Don't crow too soon

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Beware crowing. This is going to be the year of the Anglo-Saxon economies. The US and UK, plus Canada and quite probably Australia, are going to grow more rapidly than the Continent of Europe or Japan. This period of relatively rapid growth could last up to three years, and will give a quite different tone both to financial markets and to the whole way in which international economic policy is discussed.

Of course the reason for this outperformance will be largely cyclical. The US and the UK went into the recession before the Continent or Japan and are emerging earlier. But just as, for the past two years, Continentals have been dismissive of UK or US economic performance, so we should expect the obverse reaction: the Continental economy in particular will look pretty sick, and attract the same pity and contempt.

This differential performance will raise a number of analytical questions. These cannot be answered at this stage, if only because no one knows just how bad the Continental and Japanese recessions will turn out to be. But they are worth asking now, before the Anglo-crowing drowns out the messages that the differential economic performances are trying to signal.

Three questions stand out. Do the rather larger manufacturing sectors of Germany and Japan make them more vulnerable to the economic cycle than the service-oriented Anglo- American economies? Is a financial system based on allocation of capital by securities markets more sensitive to the economic cycle than one based on allocation by banks? And will rising unemployment on the Continent lead to a radical rethink of employment legislation in the EC?

On the first, the fall in German and Japanese industrial output is already far greater than the trough of the US and UK output cycles. That fall took place from a higher base - both countries had enjoyed a longer boom before the downturn - but the severity of the decline does demonstrate the danger in having too large a manufacturing sector. Industrial production in Germany and Japan is running close to 8 per cent down year-on-year, and it is hard to see how this can be pulled up.

The Japanese government's economic package this week will help a bit, as might a further cut in German interest rates next Thursday. But economies with large manufacturing sectors tend to depend on exports to boost demand, and that is largely beyond the control of domestic policy.

There has been a lot of debate in Britain and North America about the extent to which manufacturing has been run down, and there is legitimate concern about this. But it is fair to point out that Japan and Germany now face the same sort of structural change that Britain and the US went through in the 1980s: they have to slim down their industries too, and may find it even harder to replace manufacturing jobs with service jobs than we have. Creating new service jobs is a rapid way of boosting employment, much more rapid than creating manufacturing ones.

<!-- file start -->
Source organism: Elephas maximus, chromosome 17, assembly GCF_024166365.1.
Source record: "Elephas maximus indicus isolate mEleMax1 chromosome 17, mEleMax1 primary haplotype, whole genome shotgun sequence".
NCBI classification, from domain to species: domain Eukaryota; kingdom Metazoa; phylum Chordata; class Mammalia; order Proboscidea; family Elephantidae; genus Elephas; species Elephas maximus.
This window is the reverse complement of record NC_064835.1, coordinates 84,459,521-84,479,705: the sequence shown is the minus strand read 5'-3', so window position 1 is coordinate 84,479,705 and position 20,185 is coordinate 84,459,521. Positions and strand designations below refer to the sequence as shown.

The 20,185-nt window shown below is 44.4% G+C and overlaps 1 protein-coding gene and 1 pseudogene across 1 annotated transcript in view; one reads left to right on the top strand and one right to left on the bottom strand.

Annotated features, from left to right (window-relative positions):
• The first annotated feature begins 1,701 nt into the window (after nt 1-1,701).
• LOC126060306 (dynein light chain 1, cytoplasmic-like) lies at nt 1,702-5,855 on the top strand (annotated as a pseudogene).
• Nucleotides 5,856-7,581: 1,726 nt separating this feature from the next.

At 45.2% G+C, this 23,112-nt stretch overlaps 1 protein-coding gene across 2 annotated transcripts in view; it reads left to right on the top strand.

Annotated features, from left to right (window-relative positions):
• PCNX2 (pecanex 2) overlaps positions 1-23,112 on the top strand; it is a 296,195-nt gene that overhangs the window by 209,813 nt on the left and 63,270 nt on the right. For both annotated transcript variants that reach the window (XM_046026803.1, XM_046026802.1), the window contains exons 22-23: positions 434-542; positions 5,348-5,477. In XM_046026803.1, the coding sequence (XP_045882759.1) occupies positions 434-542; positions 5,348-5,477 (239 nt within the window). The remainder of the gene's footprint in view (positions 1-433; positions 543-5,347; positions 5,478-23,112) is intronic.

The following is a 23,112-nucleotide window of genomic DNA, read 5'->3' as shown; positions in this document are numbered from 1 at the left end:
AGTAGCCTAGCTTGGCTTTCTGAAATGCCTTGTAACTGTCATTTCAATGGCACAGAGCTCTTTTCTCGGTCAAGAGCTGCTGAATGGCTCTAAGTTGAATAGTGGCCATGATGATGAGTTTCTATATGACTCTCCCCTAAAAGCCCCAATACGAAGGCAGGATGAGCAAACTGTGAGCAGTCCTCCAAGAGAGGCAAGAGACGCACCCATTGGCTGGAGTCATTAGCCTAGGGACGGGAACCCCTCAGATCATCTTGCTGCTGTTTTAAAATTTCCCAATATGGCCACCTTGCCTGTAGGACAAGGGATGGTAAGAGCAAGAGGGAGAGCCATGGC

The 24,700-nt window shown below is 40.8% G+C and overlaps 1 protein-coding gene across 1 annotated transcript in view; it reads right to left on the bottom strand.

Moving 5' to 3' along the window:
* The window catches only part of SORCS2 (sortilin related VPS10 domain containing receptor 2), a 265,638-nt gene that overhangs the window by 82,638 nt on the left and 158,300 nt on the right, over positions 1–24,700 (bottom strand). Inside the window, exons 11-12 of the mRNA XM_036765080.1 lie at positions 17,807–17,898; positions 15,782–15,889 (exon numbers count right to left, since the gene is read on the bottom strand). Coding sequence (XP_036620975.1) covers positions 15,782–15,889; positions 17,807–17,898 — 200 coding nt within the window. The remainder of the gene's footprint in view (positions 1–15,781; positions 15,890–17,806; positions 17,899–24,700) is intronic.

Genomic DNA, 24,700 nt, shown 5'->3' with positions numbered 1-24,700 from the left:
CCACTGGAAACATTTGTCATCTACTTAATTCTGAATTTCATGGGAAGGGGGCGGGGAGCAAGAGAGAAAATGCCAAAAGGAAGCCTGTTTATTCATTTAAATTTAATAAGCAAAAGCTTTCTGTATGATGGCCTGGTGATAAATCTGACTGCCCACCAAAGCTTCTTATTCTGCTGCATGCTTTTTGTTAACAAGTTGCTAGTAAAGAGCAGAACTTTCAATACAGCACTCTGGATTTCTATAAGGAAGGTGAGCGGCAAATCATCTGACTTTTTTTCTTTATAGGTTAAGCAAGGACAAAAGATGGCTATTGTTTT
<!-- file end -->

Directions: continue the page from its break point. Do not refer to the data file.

That leads to the second question: might a different financial system have encouraged an earlier adjustment? Here one has to be very careful. One could certainly argue that had, say, Daimler-Benz been more attentive to the needs of its shareholders' interests, it would have started to slim down much earlier and would not face the quite radical surgery it is now having to carry out. But companies in stock market- driven economies make enormous strategic errors too. And it is very hard to support the argument that, had Daimler-Benz not had a large chunk of its stock held by a bank, it would have been more nimble.

In the coming months many people will argue that the allegedly short-termist bias of the UK and US system is actually a strength, in that it encourages companies to be sensitive to market shifts. But while there is some merit in that argument, we would need to see more evidence of the costs of excessive long-termism in Germany and Japan before we crow too loudly about the excellence of our system.

We should, however, become a little more critical of the overly cosy relationship between German industry and its bankers, as that relationship will come under increasing strain if German industry continues to underperform.

The hottest political debate, though, will be the extent to which the Continental European social welfare system - which is financed to a much greater extent than in the UK by levies on employers - actually increases unemployment. While UK unemployment remains at or a little above the EC average this sort of debate does not take place. But UK unemployment ought to turn down long before unemployment in the rest of the EC.

If it does, and UK unemployment dips below German some time early next year and is far below French levels, then this debate will come forward. It should certainly not become grounds for cheering, for UK unemployment will remain high by US standards. But it may look quite good in EC terms.

As we feel more self-confident, there will be a great temptation not just to crow, but also - and more seriously - to make mistakes. It is hard to believe that we will make another macro-economic error and allow a runaway boom to take place - we surely cannot be as stupid as that. But we might ease up on the painful process of structural change that has been carrying on, in different ways, since the middle 1970s. That is the real danger: not that we become conceited, but rather that we become complacent.